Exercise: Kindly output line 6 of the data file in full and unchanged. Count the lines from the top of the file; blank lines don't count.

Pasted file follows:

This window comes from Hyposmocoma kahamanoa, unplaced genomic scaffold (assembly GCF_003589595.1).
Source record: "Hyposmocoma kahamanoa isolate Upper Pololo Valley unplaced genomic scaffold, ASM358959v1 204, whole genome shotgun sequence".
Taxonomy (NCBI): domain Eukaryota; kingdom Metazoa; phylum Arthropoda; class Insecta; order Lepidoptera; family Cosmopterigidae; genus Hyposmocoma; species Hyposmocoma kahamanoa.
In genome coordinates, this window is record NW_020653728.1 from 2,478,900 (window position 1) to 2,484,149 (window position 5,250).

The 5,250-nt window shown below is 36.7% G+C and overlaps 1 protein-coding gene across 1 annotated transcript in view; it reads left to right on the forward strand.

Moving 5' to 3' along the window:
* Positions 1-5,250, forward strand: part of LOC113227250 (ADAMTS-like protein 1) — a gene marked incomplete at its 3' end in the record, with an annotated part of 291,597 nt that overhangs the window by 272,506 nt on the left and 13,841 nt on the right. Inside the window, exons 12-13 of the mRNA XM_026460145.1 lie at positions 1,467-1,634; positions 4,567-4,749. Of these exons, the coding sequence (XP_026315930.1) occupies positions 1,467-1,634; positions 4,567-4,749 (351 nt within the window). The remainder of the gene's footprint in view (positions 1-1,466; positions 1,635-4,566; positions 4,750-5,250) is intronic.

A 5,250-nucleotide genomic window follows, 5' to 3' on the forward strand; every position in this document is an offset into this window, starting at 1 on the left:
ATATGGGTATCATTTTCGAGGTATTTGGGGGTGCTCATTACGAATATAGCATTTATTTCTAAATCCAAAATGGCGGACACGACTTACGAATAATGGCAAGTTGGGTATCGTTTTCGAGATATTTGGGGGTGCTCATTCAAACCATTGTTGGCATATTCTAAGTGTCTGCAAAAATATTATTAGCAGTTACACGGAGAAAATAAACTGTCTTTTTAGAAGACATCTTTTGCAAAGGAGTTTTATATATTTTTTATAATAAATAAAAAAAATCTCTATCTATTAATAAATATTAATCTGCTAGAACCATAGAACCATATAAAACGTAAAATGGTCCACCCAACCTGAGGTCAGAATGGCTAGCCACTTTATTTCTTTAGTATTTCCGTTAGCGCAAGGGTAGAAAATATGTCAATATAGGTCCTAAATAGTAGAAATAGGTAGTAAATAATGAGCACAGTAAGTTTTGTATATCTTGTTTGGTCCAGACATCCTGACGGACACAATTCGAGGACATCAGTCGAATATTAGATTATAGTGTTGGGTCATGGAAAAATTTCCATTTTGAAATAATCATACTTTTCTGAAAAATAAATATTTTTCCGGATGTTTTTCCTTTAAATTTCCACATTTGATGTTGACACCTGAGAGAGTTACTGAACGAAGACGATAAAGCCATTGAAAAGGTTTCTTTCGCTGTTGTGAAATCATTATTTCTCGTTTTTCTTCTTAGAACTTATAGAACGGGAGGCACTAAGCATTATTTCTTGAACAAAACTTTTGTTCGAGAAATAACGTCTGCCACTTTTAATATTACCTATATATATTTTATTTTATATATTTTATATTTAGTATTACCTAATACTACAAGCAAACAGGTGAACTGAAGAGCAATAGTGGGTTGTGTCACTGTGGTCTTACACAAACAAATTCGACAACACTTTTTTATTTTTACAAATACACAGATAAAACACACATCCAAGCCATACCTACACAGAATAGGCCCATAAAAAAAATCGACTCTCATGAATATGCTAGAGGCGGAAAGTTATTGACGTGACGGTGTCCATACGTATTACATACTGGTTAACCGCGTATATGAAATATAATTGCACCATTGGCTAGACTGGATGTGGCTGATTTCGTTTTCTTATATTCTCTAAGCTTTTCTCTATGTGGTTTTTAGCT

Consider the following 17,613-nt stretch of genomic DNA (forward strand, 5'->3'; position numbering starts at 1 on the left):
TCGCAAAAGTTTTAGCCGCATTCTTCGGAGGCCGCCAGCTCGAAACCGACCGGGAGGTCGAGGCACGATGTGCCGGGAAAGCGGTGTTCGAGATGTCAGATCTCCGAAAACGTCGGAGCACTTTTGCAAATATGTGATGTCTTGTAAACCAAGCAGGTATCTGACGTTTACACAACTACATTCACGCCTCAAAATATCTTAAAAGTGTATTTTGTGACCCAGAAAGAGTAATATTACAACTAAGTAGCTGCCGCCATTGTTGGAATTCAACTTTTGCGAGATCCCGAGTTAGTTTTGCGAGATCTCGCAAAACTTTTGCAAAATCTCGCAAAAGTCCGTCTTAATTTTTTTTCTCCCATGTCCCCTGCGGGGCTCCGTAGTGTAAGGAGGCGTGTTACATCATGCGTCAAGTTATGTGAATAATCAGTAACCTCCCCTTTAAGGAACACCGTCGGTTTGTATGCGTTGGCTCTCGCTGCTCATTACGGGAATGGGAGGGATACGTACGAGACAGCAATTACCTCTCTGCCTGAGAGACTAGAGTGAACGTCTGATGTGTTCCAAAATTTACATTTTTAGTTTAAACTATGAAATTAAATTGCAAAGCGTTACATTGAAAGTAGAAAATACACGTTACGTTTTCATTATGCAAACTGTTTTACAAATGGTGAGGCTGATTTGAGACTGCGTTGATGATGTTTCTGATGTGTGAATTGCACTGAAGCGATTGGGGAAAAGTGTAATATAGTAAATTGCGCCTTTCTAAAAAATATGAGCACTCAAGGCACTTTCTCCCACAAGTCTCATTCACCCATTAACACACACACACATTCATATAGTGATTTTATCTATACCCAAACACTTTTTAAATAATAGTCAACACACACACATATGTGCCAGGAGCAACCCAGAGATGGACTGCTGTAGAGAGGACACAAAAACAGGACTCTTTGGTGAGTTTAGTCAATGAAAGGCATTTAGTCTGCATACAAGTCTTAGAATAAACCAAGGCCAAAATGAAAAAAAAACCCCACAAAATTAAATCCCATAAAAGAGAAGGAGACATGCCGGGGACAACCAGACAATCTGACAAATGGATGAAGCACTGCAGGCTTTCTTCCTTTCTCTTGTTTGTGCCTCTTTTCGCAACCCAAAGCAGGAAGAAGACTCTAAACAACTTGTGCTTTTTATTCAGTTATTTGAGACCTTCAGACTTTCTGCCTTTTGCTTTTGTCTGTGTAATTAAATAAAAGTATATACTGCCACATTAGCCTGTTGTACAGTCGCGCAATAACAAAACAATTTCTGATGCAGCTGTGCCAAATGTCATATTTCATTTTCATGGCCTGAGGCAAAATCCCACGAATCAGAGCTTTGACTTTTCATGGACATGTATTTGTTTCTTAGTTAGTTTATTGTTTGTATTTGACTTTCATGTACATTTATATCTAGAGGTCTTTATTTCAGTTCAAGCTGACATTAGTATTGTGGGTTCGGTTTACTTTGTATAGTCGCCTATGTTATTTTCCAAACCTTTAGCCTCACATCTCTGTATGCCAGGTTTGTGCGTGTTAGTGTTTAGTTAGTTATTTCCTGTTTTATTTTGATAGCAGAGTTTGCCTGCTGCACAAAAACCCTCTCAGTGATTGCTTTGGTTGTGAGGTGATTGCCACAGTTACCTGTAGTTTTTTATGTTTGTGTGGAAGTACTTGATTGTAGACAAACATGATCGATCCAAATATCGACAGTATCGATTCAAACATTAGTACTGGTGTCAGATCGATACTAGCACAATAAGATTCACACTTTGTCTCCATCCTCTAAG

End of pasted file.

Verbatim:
Moving 5' to 3' along the window: